Wednesday, May 8, 2013

                         Artist spotlight...Richard Frederick

Part 2
In Part 1 I revealed the characteristic quality and beauty of Platinum/Palladium photographic prints and thus a strong motivation to produce them professionally and artistically. I also pointed out a rather severe limitation in doing so - namely that a desire to make a large Pt/Pd print, say 30 X 40 inches, is accompanied by the necessity of making a 30 X 40 negative and therefore requires a very large camera capable of doing so. A few cameras (and film) that large were made in the hay day of Pt/Pd photography but they required a huge vehicle (probably a horse drawn wagon) to transport them and an army of helpers to set them up for a photo shoot. That is my idea of a hard way to make photographs. There had to be a better way!

Right: An 1850's large camera to make a large negative 

Left: A 21st century modern digital camera
Fast forward to contemporary times. In the 70's there was a
popular tune..."Along Came Jones". In the 90's the equivalent was "Along Came Digital". In that decade & the next, the metamorphosis of photography from analog to digital was accomplished with enormous and rapid development of the technology. Film photography (analog) for both professional and amateur photographers rapidly became a thing of the past. It was replaced - seemingly overnight - by digital photography with ever improving digital cameras, computers, printers, ink, and compatible papers. Compare the photos of the two cameras above. You should have no doubt which is the more convenient to use. The performance of today's digital cameras has well exceeded the performance of comparable film cameras.
The inevitable question was "How can I make a large and beautiful Pt/Pd print using this new fangled technology?". Somewhere in some inquisitive photographer's mind, a light went on. The thought process went something like this:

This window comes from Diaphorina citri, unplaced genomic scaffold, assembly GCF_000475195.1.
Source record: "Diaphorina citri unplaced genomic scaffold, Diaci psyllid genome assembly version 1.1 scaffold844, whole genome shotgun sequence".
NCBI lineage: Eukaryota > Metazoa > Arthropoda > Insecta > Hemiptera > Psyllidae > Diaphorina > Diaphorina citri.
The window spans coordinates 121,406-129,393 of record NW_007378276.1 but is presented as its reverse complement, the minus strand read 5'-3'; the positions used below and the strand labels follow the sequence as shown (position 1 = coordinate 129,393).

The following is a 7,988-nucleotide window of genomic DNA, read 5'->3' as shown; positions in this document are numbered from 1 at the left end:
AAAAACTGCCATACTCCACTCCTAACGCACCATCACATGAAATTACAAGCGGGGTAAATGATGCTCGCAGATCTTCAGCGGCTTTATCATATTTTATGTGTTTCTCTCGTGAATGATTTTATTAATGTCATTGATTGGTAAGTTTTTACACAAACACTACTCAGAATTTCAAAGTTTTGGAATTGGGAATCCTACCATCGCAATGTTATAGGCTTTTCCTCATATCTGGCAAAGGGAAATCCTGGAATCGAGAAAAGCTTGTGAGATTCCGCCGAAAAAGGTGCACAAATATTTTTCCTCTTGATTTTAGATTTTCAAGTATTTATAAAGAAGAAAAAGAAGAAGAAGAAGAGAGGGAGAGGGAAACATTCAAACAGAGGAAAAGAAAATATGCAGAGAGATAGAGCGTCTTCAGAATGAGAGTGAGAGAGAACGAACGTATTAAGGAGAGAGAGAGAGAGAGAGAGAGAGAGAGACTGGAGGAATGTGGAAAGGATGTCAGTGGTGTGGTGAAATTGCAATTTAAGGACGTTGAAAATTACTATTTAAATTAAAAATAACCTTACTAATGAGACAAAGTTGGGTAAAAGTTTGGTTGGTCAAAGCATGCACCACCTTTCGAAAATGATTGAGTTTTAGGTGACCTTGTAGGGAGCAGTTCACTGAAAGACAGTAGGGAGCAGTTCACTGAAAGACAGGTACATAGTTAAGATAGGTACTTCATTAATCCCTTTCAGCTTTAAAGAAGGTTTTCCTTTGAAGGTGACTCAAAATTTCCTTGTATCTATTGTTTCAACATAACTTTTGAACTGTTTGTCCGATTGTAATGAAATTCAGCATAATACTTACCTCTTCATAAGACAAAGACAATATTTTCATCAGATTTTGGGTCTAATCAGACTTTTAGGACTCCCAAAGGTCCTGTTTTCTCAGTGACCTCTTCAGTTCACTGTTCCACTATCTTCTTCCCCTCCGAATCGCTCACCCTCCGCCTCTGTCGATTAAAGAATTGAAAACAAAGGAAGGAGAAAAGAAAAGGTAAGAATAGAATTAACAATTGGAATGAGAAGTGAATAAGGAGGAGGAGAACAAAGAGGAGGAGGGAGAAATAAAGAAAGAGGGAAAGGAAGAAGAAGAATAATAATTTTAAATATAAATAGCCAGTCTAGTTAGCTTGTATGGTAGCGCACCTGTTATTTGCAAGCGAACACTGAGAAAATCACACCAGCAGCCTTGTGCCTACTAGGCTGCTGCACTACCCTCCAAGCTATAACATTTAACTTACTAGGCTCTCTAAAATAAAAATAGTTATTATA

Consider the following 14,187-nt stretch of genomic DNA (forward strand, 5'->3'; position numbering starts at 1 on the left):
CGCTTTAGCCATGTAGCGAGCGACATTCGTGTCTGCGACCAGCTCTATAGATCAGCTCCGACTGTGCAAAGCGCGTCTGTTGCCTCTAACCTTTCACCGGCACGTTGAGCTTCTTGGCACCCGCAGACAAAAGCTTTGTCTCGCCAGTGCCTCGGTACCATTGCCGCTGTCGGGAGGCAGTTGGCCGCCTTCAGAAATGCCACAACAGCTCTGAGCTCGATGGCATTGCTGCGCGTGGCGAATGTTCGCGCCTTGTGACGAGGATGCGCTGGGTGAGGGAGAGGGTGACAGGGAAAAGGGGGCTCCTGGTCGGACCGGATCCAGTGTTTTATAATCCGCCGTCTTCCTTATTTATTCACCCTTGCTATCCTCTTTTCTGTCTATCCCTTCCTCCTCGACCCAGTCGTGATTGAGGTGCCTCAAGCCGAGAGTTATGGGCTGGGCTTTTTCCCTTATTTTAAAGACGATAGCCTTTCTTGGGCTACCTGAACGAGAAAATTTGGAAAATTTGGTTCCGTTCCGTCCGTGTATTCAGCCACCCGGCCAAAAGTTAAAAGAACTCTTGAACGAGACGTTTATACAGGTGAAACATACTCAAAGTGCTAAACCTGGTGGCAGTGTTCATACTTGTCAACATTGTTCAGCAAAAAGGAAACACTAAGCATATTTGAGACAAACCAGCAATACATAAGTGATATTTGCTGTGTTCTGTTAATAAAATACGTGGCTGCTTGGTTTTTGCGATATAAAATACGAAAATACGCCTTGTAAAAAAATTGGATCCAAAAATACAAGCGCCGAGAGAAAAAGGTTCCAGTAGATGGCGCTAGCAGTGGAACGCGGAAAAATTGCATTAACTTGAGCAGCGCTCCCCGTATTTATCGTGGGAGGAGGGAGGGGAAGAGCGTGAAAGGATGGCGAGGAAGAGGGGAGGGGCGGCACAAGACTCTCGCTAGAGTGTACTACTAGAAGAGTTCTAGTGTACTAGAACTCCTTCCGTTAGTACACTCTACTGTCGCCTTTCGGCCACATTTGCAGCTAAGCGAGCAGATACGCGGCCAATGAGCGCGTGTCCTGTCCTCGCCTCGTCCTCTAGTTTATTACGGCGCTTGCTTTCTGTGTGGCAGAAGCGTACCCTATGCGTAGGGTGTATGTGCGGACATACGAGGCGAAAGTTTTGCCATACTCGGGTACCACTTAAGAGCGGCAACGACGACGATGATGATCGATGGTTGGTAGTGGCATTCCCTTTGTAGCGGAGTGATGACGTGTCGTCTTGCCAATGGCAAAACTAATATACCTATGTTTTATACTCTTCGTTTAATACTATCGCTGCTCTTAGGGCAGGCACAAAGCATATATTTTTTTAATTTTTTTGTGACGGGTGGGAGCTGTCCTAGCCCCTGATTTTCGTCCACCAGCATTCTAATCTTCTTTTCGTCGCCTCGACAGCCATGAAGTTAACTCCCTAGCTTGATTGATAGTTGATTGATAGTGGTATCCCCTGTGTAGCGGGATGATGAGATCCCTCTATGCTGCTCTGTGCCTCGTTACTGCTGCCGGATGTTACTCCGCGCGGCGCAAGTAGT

I really, really want a large Pt/Pd print for its artistic beauty
     I have the Platinum and Palladium chemicals and large paper
     I have the high intensity light source to expose the sensitized 
     I have the darkroom facilities to develop the exposed paper
     What am I missing?
The obvious answer is that I don't have a large negative. Well, I know a lot about this wonderful computer program called Photoshop and I'm pretty sure that if I loaded one of my beautiful digital photo files into Photoshop I could use the Image Size function to make a LARGE image from the smaller camera image. Furthermore, Photoshop can invert this positive image so I now have a large negative image - just what I wanted. In order to materialize this negative, I think I can print it on some special overhead transparency  material using my $$$$ digital printer ( science is a wonderful invention).
So there is the basic idea and now I hope you can begin to see how this marriage of convenience is shaping up. It is a marriage of Analog and Digital photographic processes that produces a work of art that is both beautiful and desirable. It overcomes a serious limitation in the original Pt/Pd analog production process as it is now possible to make large Pt/Pd prints without the need for monster cameras.

Just below are two more examples of Pt/Pd prints.As you can see, they are both prints of flowers as was the print in the first posting of this title. More about that choice later. I wish I could show you the actual prints, because they are much more subtle and beautiful than what I am able to post on the blogsite, but you get the idea.

We are really anxious to proceed with the marriage. In the next post I will describe in more detail the steps necessary - from beginning to end - to produce our once elusive large Pt/Pd print...stay tuned.


As long as you are here, please continue browsing the blog and also visit our web site at: to see the news of our other talented artists. 

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